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G Ital Cardiol. 1997 Nov;27(11):1133-43.

[Clinical course of hypertrophic cardiomyopathy in a non selected population. The Experience of the Italian Multicenter Cardiomyopathy Study].

[Article in Italian]

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  • 1Unità di Cardiologia, S. Luca Azienda Ospedaliera Careggi, Firenze.



Most of the information available on the clinical course and prognosis of hypertrophic cardiomyopathy (HCM) is based on data generated from international referral centres and as a result, it constitutes a potentially biased perspective of the disease process in this complex and diverse condition. A multicentric study was therefore set up with the aim of providing information on unselected patient populations with HCM.


The study group comprised 330 patients from 5 non-referral hospitals (mean age 42 +/- 16 years, M/F 226/104, 74-22%-obstructive, 299-91%-in NYHA class I-II) who were followed up regularly for 9.5 +/- 5.6 years.


The vast majority of patients (n = 272, 82%) remained asymptomatic or mildly symptomatic during the follow-up period, whereas the remaining patients (n = 58, 18%) experienced clinical deterioration or died. Of the 18 patients (5%) who died of cardiovascular causes related to hypertrophic cardiomyopathy, 14 had progressive congestive heart failure and only 4 died suddenly. The annual mortality rate for cardiovascular disease was 0.57%, while the mortality rate due to sudden cardiac death was only 0.1%. The cumulative survival rate was 98, 95 and 93%, at 5, 10 and 15 years of follow-up respectively. Atrial fibrillation proved to be a relatively common (n = 81, 24%) and particularly unfavourable clinical feature, with higher mortality rate for cardiovascular causes related to hypertrophic cardiomyopathy. Syncope occurred in 47 patients (14%) but did not appear to have prognostic significance.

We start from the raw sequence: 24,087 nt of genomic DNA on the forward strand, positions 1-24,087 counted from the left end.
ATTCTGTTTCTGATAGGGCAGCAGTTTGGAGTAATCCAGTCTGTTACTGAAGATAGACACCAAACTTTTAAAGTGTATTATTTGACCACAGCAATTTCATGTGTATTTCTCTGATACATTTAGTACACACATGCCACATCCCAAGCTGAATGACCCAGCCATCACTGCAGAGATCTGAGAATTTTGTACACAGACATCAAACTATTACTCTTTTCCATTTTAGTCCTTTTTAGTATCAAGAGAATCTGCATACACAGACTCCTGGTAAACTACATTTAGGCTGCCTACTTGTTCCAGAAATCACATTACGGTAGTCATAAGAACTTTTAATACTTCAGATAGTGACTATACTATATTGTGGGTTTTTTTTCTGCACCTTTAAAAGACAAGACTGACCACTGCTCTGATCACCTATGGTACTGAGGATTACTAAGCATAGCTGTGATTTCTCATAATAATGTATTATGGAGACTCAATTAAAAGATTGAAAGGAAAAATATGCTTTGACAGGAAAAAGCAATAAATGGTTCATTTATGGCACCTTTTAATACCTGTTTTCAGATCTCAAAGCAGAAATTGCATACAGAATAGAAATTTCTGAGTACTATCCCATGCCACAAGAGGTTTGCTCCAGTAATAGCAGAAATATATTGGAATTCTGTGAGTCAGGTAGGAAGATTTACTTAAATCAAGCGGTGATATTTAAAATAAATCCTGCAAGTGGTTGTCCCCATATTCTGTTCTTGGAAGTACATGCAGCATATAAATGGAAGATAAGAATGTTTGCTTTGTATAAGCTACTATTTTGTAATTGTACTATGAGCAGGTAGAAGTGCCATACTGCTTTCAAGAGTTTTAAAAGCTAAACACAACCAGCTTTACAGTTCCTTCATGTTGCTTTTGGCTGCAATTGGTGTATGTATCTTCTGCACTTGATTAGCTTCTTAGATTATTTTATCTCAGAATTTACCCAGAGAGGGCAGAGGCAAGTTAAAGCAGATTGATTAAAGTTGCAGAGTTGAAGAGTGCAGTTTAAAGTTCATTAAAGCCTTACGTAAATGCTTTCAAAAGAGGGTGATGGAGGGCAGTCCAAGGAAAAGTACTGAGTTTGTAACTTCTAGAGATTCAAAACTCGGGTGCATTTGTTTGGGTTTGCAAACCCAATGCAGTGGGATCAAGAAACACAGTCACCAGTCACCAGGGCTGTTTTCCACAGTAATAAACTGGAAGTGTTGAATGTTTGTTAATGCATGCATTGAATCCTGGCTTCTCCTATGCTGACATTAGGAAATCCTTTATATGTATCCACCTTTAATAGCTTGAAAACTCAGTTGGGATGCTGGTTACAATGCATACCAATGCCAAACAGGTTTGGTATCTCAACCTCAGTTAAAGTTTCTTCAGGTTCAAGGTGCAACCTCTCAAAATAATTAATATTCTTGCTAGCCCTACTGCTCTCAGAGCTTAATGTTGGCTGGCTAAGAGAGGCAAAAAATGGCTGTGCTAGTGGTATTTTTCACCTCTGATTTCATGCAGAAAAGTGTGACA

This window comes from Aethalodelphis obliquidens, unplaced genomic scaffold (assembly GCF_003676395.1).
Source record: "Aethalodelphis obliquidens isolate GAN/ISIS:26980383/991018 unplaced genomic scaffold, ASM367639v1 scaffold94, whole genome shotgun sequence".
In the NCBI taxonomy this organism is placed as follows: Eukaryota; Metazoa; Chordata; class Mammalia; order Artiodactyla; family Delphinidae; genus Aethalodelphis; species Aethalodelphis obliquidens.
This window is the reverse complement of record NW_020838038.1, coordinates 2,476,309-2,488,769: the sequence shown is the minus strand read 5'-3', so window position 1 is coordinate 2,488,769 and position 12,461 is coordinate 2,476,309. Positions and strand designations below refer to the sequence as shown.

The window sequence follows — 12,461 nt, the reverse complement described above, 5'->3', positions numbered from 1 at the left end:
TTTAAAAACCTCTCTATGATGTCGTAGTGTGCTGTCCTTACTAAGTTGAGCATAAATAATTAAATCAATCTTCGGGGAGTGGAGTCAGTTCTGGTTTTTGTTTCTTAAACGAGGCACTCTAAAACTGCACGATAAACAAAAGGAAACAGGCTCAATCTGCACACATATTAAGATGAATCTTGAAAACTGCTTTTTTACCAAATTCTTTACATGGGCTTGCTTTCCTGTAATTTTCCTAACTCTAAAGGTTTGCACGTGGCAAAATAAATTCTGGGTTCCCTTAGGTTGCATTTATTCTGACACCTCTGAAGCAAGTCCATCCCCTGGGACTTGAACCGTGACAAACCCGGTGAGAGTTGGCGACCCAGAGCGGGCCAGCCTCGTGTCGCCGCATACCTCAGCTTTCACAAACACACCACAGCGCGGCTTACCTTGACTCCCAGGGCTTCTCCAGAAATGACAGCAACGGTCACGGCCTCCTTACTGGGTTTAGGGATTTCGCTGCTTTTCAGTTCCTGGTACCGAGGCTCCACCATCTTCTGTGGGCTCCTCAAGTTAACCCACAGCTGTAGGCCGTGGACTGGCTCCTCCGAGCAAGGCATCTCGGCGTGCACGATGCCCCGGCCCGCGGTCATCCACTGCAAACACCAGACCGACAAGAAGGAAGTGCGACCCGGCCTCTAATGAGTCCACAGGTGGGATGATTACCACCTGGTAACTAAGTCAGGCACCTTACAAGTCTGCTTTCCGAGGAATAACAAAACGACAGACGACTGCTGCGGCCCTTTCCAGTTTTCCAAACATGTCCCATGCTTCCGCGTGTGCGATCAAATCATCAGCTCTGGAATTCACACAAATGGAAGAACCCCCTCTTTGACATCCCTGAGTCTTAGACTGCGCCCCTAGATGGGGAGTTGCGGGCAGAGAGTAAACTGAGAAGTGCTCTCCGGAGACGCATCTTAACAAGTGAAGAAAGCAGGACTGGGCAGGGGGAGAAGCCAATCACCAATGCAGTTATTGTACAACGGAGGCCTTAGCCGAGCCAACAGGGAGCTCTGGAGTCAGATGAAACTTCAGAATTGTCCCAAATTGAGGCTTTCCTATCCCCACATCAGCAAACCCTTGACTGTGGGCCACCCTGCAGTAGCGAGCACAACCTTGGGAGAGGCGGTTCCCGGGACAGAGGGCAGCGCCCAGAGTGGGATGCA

In an unselected population, hypertrophic cardiomyopathy had a relatively benign prognosis that was inconsistent with its prior characterization as a generally progressive disorder, based primarily on the experience of selected referral institutions. Sudden unexpected cardiac death was distinctly uncommon, although a sizable proportion of patients, particularly the subset prone to atrial fibrillation, did experience clinical deterioration.

[PubMed - indexed for MEDLINE]
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